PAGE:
Centre for Internet & Society

Kapil Sibal’s demand that Internet companies self-censor users’ content is just the latest move by the Indian government to restrict information on Facebook and other social media Web sites. This article by Heather Simmons was published in the New York Times on December 7, 2011.

The most stringent government push came in April, when the “Information Technology (Intermediaries Guidelines) Rules 2011” were introduced.

The rules require “intermediaries,” companies like Facebook, Google and Yahoo that provide the platform for users to comment and create their own content, to respond quickly if individuals complain that content is “disparaging” or “harassing,” among other complaints. If the complainant’s claim is valid, these companies must take down the offensive information within 36 hours.

So, what impact have these rules had so far?

A yet-to-be-published study by the Center for Internet and Society in Bangalore concludes that free speech on the Internet in India is already being curtailed in a “chilling” manner.

Rather than carefully studying take-down notices, intermediaries are erring “on the side of caution,” the report says, and over-complying after complaints are filed, perhaps because they don’t have the legal or administrative manpower to examine every complaint.

In the study, a researcher working for C.I.S. sent notices to intermediaries in seven different situations, saying he found specific user-generated material offensive. In six of the seven, these companies took down the “offensive” material, and often removed more than was asked for. (In the seventh case, the researcher asked a shopping portal to remove information on one brand of diapers, saying they caused diaper rash and were therefore harmful to minors. The shopping site rejected the request, calling it frivolous.)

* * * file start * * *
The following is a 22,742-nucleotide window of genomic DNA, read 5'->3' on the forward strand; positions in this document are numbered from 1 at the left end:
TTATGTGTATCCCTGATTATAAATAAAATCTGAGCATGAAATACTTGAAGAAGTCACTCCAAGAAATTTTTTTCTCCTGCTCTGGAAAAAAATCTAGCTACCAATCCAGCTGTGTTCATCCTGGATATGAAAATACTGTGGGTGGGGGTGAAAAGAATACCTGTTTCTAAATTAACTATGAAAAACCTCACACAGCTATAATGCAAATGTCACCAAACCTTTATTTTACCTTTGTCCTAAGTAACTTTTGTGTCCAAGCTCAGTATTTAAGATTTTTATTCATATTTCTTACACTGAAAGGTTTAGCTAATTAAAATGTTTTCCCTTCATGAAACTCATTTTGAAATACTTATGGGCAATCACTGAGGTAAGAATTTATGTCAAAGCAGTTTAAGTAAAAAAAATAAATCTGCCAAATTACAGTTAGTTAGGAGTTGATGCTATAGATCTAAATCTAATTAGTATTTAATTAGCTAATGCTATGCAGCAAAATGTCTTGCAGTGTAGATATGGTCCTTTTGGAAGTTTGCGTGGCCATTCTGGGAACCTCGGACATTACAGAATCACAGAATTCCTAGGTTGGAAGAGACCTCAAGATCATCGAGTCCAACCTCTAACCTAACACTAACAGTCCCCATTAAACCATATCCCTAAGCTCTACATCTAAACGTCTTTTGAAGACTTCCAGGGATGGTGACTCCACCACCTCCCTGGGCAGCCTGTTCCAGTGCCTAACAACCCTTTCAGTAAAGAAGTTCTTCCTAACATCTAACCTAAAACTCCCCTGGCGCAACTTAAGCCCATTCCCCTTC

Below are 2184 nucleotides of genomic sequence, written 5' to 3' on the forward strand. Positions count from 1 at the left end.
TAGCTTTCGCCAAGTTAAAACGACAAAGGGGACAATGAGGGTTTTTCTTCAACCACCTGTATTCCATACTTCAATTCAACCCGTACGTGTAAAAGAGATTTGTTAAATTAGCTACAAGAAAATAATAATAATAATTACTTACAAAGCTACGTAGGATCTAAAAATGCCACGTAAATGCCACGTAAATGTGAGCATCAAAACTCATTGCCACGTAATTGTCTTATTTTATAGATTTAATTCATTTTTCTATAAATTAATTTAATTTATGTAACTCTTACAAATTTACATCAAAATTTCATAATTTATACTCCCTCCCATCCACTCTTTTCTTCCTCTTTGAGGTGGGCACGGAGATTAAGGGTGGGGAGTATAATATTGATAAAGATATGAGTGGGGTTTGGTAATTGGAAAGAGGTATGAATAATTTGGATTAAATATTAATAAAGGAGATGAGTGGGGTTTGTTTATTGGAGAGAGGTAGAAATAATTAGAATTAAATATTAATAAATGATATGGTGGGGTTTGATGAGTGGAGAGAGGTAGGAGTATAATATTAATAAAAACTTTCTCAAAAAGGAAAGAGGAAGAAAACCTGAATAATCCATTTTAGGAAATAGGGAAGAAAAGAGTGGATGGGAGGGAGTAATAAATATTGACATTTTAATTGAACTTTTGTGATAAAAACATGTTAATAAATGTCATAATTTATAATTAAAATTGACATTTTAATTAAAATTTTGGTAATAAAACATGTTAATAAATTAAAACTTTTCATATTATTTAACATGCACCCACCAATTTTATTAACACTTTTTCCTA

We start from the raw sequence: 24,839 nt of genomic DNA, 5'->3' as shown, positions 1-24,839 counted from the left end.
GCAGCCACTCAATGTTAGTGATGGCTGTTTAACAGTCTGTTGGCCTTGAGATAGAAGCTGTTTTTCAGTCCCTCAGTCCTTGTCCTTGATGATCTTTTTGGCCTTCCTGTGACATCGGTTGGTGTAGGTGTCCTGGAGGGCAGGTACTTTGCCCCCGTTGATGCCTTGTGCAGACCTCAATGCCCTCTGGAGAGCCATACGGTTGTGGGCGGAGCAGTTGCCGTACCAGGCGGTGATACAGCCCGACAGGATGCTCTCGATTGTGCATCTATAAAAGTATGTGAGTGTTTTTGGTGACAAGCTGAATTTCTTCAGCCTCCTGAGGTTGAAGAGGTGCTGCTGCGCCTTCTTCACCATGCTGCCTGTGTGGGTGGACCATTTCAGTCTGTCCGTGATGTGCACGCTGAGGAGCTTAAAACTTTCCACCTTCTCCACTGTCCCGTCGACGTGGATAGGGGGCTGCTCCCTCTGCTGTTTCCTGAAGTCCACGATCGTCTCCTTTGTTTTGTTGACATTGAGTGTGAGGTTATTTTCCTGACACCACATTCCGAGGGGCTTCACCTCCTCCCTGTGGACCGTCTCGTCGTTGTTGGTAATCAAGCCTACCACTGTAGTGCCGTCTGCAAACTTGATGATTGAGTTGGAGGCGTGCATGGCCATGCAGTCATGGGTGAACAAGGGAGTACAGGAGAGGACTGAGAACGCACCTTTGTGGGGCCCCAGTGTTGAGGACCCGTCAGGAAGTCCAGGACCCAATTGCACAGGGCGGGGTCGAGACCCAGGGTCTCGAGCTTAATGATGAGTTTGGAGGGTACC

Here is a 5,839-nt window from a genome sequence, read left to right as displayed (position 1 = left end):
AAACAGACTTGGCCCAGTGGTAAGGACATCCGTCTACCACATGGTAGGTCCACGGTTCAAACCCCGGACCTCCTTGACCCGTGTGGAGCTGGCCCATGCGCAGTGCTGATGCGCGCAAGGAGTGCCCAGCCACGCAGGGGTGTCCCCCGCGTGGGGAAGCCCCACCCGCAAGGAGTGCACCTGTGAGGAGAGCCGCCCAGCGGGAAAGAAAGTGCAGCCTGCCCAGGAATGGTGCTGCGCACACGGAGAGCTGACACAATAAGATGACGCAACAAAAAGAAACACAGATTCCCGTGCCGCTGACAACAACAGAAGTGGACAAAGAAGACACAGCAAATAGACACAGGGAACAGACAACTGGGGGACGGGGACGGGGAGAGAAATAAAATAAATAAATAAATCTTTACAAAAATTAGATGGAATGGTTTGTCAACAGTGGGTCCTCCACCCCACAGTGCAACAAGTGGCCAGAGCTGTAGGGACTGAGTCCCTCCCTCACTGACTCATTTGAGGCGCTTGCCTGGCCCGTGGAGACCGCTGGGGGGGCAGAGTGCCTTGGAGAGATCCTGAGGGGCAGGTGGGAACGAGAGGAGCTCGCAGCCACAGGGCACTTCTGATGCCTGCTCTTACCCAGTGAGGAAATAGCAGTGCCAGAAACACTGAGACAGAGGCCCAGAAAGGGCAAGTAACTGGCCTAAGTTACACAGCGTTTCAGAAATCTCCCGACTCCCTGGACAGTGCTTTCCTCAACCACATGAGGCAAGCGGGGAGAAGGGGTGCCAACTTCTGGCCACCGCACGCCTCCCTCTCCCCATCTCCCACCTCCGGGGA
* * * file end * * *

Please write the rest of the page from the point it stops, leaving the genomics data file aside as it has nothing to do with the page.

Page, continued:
The study does not name the specific intermediaries involved, but they are understood to be the big social media and Internet companies that dominate the industry.

Two examples:

  1. The researcher objected to a comment below an article on a news Web site about the Telangana movement, which aims to create a separate state in Andhra Pradesh. The comment, which was well-written and not obscenity-laced, condemned the violence in the Telangana movement and called its leaders selfish, but supported the cause over all. The researcher wrote the intermediary that the comment was “racially and ethnically objectionable” and “defamatory.”

    The researcher received no written response, but within 72 hours the intermediary had taken down not just the “offensive” comment, but all 15 comments that were published below the article.

  2. The researcher sent a take-down notice to another intermediary, defined as a “host and information location tool,” asking that it remove three links provided on its search engine after entering the words “online gambling.” The links, the researcher complained, were “relating or encouraging money-laundering or gambling,” which is illegal under the April rules.

The intermediary wrote back to the complainant, saying that the intermediary’s search engine was a “mere conduit” with no control over the information passing through its platform.

But it subsequently removed the three links mentioned in the take-down notice, and all other URLs of the three Web sites, including their subdomains.

The rules seem to encourage “privately administered injunctions to censor and chill free expression,” C.I.S. says. A third party whose information has been removed is not informed about the take-down request or given a chance to defend itself.

The study’s results show the “rules are procedurally flawed as they ignore all elements of natural justice,” C.I.S. concludes.

 The original was published in the New York Times